CBS and Dan Rather found out just how disastrous broad- casting something wrong can be. In the latter part of 2004, the negative side of the obsession to be first to report a story reared its ugly head. Getting the scoop or beating out the competition to get a story on the air is a boost to ratings. The bigger the story, the bigger the reward; but one mistake and one's credibility is lost and the news organizations become the news themselves. In the midst of the 2004 presidential election, CBS jumped on the bandwagon to discredit our commander in chief. Michael Moore's Bush-bashing movie Fahrenheit 911 was a blockbuster at the theaters, and books were being published that cast a disfavoring light on the Vietnam service of Democratic presidential nominee John Kerry. It seemed that the ratings would improve if some dirt could be pulled up on either of the candidates' military records.
60 Minutes and its spin-offs are considered the mothers of "reliable" reporting. Therefore, when Rather reported on September 8, 2004, that he had documents and interviews providing incontrovertible evidence that George W. Bush had received special treatment and did not complete his service in the Texas Air National Guard because of family political connections, people believed it to be true. The next day, all hell broke loose.
Other media giants and several watchdog groups attacked CBS and Rather, refuting the credibility of the interviews and the documents the report was taken from. But Rather stood his ground and was adamant at times, arrogantly dismissing all accusations. Some call CBS's stand a cover-up, others just poor judgment. Whatever you want to call it, it lasted about a week and ended with a public apology from Rather. CBS had to come clean and admit that the documents used in the report to discredit the president's military career were most likely false. The media had turned on one of its own, and CBS appointed an independent panel to figure out just what went wrong.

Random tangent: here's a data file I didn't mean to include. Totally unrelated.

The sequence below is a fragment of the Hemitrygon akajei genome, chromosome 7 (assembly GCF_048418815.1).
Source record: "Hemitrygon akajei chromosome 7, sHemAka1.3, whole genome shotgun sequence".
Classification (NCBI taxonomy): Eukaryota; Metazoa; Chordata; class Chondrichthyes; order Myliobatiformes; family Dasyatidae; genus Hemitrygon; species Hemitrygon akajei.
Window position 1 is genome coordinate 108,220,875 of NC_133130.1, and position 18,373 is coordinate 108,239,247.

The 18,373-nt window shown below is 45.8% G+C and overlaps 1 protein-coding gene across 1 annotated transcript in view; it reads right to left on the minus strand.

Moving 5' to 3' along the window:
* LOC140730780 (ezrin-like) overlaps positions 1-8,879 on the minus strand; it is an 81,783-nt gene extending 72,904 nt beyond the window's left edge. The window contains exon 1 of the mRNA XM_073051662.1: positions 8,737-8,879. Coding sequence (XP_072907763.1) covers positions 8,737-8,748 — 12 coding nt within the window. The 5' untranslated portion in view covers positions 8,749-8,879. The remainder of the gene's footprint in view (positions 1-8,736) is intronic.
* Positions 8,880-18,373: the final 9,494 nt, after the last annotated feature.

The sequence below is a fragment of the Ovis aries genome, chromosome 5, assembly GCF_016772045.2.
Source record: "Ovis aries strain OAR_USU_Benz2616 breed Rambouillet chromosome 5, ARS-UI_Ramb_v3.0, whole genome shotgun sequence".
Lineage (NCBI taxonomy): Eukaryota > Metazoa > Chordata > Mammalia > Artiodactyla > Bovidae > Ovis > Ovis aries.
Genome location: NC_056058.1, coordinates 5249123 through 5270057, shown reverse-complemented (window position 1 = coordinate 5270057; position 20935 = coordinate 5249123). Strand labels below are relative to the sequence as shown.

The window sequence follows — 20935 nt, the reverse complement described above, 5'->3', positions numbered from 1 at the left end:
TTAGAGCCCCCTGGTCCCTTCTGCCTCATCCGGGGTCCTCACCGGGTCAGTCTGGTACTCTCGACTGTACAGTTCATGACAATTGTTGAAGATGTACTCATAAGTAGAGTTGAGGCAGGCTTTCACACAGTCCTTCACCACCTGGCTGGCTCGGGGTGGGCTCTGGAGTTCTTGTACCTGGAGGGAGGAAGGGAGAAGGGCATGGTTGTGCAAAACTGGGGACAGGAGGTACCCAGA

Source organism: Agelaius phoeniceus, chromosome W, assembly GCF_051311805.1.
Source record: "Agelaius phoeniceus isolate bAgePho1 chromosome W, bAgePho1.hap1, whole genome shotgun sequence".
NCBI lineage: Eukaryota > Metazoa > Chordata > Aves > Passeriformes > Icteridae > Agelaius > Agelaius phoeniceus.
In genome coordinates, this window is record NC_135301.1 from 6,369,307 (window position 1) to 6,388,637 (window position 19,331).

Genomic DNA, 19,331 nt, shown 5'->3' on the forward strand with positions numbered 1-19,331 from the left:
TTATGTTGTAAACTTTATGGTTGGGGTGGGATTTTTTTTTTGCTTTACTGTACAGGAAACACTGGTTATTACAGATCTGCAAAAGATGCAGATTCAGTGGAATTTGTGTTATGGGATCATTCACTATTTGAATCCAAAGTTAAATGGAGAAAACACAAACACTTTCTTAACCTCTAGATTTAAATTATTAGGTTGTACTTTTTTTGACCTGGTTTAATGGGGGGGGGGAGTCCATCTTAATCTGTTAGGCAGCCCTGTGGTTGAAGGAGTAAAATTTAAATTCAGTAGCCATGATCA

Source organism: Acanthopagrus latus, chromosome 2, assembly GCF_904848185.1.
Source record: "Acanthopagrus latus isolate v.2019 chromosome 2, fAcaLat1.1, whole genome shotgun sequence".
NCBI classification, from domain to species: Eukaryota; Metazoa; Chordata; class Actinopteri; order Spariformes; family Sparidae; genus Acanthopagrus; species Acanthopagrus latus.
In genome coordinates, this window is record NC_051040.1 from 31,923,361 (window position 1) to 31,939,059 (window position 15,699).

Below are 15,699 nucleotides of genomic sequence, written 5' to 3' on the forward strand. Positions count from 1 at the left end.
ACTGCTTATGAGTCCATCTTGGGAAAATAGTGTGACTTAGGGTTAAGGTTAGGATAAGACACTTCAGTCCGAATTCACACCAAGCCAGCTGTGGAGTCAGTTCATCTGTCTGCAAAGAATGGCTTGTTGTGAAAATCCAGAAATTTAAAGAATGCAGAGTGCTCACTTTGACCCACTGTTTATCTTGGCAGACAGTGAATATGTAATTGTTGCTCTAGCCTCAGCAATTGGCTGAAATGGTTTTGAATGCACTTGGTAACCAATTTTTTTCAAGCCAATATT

It was a good show on CBS's part. They brought in some big hitters like Richard Thornburgh, former attorney general for presidents Reagan and Senior Bush. After months of speculation from everyone in the media, CBS announced, in a press release of all things, that they fired four top executives to whom they assigned the blame. Rather announced he would be stepping down from the anchor desk. CBS turned out a little tarnished, the news media overall is a little less trusted, and the ratings war continues full steam ahead.
One of the four executives forced to leave CBS was a top news journalist and someone for whom I have a great deal of respect. Betsy West was responsible for bringing me into ABC years ago. She is one of the most professional people I know and has always been well respected in the business. I learned a great deal from her on how to present stories that were fair and accurate. I am certain that Betsy was a victim of circumstances and had to take the fall with the others. Unfortunately, that is the nature of the business -- a career of great journalism and integrity washed away by the overzealous drive of others to get a story on the air.